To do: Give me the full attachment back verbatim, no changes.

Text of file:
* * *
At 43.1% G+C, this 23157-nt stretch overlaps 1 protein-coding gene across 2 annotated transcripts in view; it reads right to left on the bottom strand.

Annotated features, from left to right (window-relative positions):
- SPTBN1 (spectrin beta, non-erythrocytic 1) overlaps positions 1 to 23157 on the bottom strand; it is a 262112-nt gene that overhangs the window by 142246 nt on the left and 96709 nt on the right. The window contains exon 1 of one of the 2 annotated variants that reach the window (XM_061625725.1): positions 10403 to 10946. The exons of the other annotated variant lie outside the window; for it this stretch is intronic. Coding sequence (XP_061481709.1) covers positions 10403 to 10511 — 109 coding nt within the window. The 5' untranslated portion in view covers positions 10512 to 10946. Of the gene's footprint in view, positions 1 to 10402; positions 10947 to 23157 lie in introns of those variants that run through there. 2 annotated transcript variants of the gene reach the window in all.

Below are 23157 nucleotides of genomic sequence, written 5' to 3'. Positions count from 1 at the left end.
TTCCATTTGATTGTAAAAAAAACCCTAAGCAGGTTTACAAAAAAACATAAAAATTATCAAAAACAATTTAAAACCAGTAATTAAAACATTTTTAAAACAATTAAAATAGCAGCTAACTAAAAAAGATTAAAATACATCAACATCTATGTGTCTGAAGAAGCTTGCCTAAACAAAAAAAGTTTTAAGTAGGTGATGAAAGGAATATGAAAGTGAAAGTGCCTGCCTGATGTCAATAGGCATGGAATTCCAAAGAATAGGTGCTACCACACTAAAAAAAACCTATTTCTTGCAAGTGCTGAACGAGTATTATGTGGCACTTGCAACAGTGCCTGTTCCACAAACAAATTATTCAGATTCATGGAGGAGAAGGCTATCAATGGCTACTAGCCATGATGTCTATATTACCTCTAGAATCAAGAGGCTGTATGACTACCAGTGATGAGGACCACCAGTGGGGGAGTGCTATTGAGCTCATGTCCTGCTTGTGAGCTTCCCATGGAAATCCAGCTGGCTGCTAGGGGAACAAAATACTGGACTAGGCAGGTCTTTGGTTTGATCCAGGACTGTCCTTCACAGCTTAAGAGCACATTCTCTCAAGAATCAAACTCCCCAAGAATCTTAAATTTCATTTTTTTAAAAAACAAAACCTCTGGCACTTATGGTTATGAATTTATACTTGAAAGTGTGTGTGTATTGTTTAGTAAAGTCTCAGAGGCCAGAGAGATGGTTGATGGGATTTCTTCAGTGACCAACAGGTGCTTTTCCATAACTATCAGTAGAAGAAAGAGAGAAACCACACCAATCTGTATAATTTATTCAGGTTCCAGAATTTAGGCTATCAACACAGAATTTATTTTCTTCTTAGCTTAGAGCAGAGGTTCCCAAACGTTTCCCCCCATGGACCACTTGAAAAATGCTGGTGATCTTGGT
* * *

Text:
At 43.1% G+C, this 23157-nt stretch overlaps 1 protein-coding gene across 2 annotated transcripts in view; it reads right to left on the bottom strand.

Annotated features, from left to right (window-relative positions):
- SPTBN1 (spectrin beta, non-erythrocytic 1) overlaps positions 1 to 23157 on the bottom strand; it is a 262112-nt gene that overhangs the window by 142246 nt on the left and 96709 nt on the right. The window contains exon 1 of one of the 2 annotated variants that reach the window (XM_061625725.1): positions 10403 to 10946. The exons of the other annotated variant lie outside the window; for it this stretch is intronic. Coding sequence (XP_061481709.1) covers positions 10403 to 10511 — 109 coding nt within the window. The 5' untranslated portion in view covers positions 10512 to 10946. Of the gene's footprint in view, positions 1 to 10402; positions 10947 to 23157 lie in introns of those variants that run through there. 2 annotated transcript variants of the gene reach the window in all.

Below are 23157 nucleotides of genomic sequence, written 5' to 3'. Positions count from 1 at the left end.
TTCCATTTGATTGTAAAAAAAACCCTAAGCAGGTTTACAAAAAAACATAAAAATTATCAAAAACAATTTAAAACCAGTAATTAAAACATTTTTAAAACAATTAAAATAGCAGCTAACTAAAAAAGATTAAAATACATCAACATCTATGTGTCTGAAGAAGCTTGCCTAAACAAAAAAAGTTTTAAGTAGGTGATGAAAGGAATATGAAAGTGAAAGTGCCTGCCTGATGTCAATAGGCATGGAATTCCAAAGAATAGGTGCTACCACACTAAAAAAAACCTATTTCTTGCAAGTGCTGAACGAGTATTATGTGGCACTTGCAACAGTGCCTGTTCCACAAACAAATTATTCAGATTCATGGAGGAGAAGGCTATCAATGGCTACTAGCCATGATGTCTATATTACCTCTAGAATCAAGAGGCTGTATGACTACCAGTGATGAGGACCACCAGTGGGGGAGTGCTATTGAGCTCATGTCCTGCTTGTGAGCTTCCCATGGAAATCCAGCTGGCTGCTAGGGGAACAAAATACTGGACTAGGCAGGTCTTTGGTTTGATCCAGGACTGTCCTTCACAGCTTAAGAGCACATTCTCTCAAGAATCAAACTCCCCAAGAATCTTAAATTTCATTTTTTTAAAAAACAAAACCTCTGGCACTTATGGTTATGAATTTATACTTGAAAGTGTGTGTGTATTGTTTAGTAAAGTCTCAGAGGCCAGAGAGATGGTTGATGGGATTTCTTCAGTGACCAACAGGTGCTTTTCCATAACTATCAGTAGAAGAAAGAGAGAAACCACACCAATCTGTATAATTTATTCAGGTTCCAGAATTTAGGCTATCAACACAGAATTTATTTTCTTCTTAGCTTAGAGCAGAGGTTCCCAAACGTTTCCCCCCATGGACCACTTGAAAAATGCTGGTGATCTTGGT